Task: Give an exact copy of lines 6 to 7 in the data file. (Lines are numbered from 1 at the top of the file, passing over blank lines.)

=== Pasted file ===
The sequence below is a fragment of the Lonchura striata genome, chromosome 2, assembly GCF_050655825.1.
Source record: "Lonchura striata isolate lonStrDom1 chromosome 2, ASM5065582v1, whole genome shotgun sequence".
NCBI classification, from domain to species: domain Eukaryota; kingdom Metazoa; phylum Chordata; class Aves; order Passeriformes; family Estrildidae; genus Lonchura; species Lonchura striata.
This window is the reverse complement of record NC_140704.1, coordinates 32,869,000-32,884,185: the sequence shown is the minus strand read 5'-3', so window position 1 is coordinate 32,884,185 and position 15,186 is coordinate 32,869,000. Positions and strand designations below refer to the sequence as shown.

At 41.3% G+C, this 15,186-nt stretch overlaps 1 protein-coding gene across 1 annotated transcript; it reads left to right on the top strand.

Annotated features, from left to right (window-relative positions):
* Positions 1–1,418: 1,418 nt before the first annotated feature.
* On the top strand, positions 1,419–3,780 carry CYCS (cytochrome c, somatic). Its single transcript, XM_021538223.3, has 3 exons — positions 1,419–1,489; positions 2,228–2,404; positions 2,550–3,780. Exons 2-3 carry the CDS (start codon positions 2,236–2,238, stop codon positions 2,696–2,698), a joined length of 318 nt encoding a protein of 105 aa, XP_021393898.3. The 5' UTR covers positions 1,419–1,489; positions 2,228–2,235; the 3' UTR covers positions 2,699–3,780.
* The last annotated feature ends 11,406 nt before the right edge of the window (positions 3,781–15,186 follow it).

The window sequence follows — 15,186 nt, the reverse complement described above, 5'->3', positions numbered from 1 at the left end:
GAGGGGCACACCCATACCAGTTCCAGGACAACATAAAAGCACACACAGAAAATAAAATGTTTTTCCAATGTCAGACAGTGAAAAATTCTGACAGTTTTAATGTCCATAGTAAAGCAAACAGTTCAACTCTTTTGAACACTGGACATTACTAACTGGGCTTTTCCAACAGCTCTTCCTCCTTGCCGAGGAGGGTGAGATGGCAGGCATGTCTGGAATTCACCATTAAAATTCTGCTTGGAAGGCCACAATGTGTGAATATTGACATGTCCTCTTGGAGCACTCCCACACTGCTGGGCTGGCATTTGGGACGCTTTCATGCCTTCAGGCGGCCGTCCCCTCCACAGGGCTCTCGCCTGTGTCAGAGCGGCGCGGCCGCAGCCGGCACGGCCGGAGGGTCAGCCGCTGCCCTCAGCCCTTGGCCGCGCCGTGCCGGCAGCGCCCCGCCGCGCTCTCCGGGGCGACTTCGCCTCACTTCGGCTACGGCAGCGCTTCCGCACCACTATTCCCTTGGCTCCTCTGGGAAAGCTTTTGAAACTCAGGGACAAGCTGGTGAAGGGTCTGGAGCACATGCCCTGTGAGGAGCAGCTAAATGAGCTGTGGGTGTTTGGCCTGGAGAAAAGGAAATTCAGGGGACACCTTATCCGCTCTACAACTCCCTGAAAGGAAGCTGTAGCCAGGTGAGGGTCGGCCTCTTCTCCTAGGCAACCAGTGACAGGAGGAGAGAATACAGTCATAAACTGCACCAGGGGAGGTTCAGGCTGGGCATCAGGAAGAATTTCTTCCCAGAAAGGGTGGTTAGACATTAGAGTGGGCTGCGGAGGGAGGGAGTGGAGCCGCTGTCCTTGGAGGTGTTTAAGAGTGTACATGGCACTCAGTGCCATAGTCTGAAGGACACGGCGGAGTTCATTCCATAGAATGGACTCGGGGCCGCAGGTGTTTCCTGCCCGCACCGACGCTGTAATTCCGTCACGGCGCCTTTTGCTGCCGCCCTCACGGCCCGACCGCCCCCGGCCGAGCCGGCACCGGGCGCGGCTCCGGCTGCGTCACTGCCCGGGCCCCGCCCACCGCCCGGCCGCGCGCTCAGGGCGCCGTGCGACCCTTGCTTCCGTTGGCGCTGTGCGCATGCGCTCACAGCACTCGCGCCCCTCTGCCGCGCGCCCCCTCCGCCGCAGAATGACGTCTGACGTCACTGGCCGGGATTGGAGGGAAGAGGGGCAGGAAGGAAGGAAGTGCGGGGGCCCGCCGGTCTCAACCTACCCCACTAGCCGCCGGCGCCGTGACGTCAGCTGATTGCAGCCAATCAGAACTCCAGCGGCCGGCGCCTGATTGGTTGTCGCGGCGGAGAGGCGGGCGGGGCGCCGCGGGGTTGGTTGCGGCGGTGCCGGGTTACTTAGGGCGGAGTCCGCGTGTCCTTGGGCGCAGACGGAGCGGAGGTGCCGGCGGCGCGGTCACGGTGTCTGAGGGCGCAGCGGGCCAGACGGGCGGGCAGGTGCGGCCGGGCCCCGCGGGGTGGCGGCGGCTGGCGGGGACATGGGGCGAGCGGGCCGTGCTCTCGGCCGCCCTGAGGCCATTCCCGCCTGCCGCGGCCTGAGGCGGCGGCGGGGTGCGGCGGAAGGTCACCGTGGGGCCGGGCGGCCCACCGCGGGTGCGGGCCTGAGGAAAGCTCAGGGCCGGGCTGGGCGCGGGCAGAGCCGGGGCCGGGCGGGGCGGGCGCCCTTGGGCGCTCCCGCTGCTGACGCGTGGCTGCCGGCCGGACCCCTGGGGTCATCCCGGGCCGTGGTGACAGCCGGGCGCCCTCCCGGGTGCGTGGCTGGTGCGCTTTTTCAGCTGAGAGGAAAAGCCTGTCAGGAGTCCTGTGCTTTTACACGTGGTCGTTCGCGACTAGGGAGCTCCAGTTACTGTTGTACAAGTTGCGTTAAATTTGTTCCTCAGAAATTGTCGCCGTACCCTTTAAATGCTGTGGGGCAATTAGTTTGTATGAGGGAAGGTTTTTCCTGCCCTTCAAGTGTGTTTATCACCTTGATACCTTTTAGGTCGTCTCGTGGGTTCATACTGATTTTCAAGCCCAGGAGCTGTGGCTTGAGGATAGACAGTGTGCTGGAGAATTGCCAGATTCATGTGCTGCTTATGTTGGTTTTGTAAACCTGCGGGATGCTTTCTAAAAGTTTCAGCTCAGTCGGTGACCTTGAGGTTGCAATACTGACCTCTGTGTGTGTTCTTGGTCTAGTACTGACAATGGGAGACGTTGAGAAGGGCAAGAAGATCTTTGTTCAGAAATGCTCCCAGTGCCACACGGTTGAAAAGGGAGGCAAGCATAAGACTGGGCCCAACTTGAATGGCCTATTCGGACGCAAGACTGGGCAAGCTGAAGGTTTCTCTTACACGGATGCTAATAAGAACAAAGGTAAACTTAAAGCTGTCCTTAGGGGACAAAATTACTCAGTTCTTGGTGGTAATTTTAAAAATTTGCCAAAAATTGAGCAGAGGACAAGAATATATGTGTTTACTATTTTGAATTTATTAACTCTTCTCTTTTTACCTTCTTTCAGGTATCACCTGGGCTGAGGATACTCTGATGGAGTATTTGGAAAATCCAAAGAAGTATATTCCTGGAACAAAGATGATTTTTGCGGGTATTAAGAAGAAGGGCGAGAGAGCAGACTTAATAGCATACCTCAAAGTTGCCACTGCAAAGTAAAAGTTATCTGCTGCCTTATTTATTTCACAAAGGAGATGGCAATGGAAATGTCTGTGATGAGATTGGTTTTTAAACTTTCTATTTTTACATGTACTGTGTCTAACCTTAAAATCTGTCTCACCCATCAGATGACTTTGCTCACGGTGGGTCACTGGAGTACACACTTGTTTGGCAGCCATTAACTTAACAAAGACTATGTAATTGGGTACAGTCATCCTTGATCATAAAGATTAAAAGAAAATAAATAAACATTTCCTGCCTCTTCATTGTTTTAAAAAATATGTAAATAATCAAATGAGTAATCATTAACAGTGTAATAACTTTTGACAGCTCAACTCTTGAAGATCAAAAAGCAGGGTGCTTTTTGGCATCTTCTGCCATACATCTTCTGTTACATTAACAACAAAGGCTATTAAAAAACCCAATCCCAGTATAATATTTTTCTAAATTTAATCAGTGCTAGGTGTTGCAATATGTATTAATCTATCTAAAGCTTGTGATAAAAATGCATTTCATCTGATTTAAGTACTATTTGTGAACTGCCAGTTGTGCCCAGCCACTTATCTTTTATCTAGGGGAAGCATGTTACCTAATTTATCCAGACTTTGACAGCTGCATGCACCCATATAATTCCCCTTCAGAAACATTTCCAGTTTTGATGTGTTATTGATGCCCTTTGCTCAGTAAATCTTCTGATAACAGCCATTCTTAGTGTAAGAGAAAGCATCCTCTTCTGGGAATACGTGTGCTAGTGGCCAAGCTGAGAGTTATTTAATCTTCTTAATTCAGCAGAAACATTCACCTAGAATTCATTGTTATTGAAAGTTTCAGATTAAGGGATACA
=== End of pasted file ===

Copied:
Annotated features, from left to right (window-relative positions):
* Positions 1–1,418: 1,418 nt before the first annotated feature.